Hot Feminist by Polly Vernon. Advance Reader Copy (ARC), from Hodder & Stoughton, via Bookbridgr included.
Hot Feminist written by journalist Polly Vernon is part memoir, part fashion guide and part wannabe guide to modern feminism. Polly Vernon’s main premise is that it’s possible to be a feminist and be interested in how you look. It is possible to be feminine and a feminist. But we knew that already, right?
Hot feminism is a version of feminism, in which women believe it is possible to be a feminist while also displaying femininity, being sex positive and doing things that previous generations of feminism were seen not to be in favour of. Sound familiar? That’s because there is little new here, hot feminism is basically lipstick feminism or stiletto feminism by another name. A name Polly Vernon feels more comfortable with.
From the outset Vernon makes clear that she has no time for the smaller issues that modern day feminism spends its time on. She has no time for call-out culture and online rage just for the sake of it. To her feminism is about the gender pay gap, the number of girls and women being raped and sexually assaulted and the growing attempts by the anti-choice movement to limit the right to legal and safe abortion. Everything else is just noise.
I agree that these are three vital issues for feminism, but I’m not sure everything else can be dismissed. Rape culture is real, prevalent and needs to be tackled. Rape culture is the reason why society spends so much time blaming women and excusing men for violence.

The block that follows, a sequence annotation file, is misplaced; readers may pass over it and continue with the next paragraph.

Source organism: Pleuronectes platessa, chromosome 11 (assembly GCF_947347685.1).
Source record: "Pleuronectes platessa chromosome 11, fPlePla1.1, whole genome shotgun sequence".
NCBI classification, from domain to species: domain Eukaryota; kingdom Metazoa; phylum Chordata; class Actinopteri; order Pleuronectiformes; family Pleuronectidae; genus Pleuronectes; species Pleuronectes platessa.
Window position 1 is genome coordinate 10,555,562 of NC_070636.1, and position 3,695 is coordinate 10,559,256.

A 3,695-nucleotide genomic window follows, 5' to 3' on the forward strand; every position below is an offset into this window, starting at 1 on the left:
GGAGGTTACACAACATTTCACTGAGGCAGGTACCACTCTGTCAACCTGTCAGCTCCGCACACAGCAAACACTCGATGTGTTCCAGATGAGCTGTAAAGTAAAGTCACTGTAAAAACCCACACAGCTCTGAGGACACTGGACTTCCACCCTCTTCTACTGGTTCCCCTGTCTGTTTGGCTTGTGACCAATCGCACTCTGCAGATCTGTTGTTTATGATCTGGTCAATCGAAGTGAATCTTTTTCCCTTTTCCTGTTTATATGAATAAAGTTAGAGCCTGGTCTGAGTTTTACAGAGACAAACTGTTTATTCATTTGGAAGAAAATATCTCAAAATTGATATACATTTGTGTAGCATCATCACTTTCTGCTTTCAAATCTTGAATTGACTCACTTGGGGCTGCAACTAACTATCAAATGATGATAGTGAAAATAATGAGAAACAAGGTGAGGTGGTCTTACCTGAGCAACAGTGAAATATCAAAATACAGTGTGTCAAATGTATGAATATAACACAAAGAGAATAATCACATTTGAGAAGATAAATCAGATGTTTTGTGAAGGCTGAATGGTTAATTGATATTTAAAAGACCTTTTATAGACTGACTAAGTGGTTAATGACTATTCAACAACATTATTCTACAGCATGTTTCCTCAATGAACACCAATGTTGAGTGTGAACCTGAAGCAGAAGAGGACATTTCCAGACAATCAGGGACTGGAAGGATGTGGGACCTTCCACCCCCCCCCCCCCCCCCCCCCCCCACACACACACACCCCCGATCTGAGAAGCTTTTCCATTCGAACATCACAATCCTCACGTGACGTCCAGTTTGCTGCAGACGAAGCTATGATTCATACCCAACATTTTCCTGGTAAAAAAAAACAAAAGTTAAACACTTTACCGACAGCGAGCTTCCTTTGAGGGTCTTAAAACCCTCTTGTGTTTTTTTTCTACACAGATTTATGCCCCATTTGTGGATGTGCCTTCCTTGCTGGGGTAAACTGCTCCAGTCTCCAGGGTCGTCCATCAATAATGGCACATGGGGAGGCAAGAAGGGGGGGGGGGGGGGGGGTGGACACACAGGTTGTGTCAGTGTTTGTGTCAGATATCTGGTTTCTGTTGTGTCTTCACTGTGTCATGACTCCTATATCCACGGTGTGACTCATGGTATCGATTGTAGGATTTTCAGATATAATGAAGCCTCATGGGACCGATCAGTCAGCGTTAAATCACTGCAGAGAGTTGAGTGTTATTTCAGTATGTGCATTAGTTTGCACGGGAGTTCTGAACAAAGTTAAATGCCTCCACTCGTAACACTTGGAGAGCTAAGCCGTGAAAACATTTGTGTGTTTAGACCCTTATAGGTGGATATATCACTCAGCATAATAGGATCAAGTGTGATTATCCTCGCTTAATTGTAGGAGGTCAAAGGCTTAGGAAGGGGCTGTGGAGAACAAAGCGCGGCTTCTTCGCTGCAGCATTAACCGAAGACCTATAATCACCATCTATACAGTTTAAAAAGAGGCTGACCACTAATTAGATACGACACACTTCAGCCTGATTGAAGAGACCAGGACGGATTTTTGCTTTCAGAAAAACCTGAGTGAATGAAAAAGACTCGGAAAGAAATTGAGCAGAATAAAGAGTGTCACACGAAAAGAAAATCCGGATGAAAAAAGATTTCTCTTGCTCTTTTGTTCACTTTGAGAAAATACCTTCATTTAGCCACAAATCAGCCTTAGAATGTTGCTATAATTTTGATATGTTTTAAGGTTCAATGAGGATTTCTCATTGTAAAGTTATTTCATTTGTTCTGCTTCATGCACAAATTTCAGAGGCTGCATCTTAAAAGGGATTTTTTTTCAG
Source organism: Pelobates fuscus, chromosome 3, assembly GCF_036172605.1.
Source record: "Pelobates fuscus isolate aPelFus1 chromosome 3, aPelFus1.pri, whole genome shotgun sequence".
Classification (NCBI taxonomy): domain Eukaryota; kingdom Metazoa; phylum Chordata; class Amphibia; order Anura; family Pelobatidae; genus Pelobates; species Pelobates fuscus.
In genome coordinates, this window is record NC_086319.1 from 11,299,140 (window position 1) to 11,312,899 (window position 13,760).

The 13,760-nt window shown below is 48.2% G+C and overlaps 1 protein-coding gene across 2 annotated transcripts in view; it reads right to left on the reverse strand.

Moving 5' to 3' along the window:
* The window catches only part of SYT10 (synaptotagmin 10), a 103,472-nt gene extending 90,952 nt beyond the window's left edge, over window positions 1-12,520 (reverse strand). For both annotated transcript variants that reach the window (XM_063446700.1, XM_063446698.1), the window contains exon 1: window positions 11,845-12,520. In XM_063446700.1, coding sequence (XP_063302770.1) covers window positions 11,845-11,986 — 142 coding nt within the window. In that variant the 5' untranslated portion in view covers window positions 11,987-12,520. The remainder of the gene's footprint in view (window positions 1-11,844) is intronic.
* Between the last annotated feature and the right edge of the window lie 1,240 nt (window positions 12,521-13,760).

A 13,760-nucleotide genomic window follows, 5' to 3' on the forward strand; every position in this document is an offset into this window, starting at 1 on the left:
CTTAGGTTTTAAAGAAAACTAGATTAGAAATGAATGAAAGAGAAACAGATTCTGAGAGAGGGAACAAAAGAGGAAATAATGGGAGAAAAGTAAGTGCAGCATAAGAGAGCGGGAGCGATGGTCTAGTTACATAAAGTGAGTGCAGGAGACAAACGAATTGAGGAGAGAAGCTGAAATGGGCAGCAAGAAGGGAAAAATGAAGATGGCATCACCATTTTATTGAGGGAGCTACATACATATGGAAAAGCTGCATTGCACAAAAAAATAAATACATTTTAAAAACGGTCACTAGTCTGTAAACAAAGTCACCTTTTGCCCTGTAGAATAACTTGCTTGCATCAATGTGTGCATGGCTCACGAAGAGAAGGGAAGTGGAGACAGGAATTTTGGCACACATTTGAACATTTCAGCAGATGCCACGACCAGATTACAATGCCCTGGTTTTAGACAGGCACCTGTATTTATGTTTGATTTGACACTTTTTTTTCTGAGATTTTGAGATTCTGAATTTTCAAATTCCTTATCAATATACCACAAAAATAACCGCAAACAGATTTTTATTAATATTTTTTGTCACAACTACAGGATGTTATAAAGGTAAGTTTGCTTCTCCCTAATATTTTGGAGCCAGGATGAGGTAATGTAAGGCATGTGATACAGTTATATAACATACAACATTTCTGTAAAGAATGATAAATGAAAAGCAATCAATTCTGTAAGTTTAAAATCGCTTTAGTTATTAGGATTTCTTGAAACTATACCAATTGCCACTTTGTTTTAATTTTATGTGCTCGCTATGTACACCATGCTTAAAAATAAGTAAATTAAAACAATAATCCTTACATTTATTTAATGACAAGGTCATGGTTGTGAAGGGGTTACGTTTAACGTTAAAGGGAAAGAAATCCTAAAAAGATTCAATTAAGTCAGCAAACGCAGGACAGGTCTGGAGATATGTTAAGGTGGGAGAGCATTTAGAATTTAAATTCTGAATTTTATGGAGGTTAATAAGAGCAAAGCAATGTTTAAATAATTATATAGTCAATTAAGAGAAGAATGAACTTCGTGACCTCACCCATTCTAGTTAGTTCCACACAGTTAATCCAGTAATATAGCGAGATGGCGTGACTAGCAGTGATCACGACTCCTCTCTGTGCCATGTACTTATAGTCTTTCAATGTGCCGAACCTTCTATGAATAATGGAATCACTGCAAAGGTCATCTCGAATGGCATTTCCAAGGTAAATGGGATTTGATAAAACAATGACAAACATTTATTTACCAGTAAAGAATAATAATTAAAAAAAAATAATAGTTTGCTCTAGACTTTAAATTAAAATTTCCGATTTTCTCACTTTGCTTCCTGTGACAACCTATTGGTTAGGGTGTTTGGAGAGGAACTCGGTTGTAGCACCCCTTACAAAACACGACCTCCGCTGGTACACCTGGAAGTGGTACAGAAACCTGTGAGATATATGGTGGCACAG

Unlike Vernon, I can’t switch off the knock on effects of everyday things (jokes, TV shows etc.) that feed into a notion that violence against women is normal. Can it be infuriating? Yes. Can it be draining? Yes. But that doesn’t mean we should stop striving to do better.
I also don’t think every act of calling someone out for problematic things they’ve said or done is outrage for the sake of it. We learn by listening to others. We learn by hearing other people’s experiences. Even women have different experiences based on their race, sexuality and/or socio-economic background.
Is social media always the most conducive environment for discussions about intersectionality? No. Again, that doesn’t mean we should stop trying to do better though.
Hot Feminist reminded me of reading Be Awesome: Modern Life for Modern Ladies by Hadley Freeman, they’re both style over substance. There were moments in them that made laugh and moments that had me nodding my head in agreement, but they barely scratch the surface of what feminism is and there is hardly an intersection in sight.
While I agree with Polly Vernon’s underlying theme that we should all be a little bit kinder to ourselves and to others, overall Hot Feminist left me feeling a bit flat and frustrated. It is a very singular view of feminism, a view that I can’t wholly subscribe to.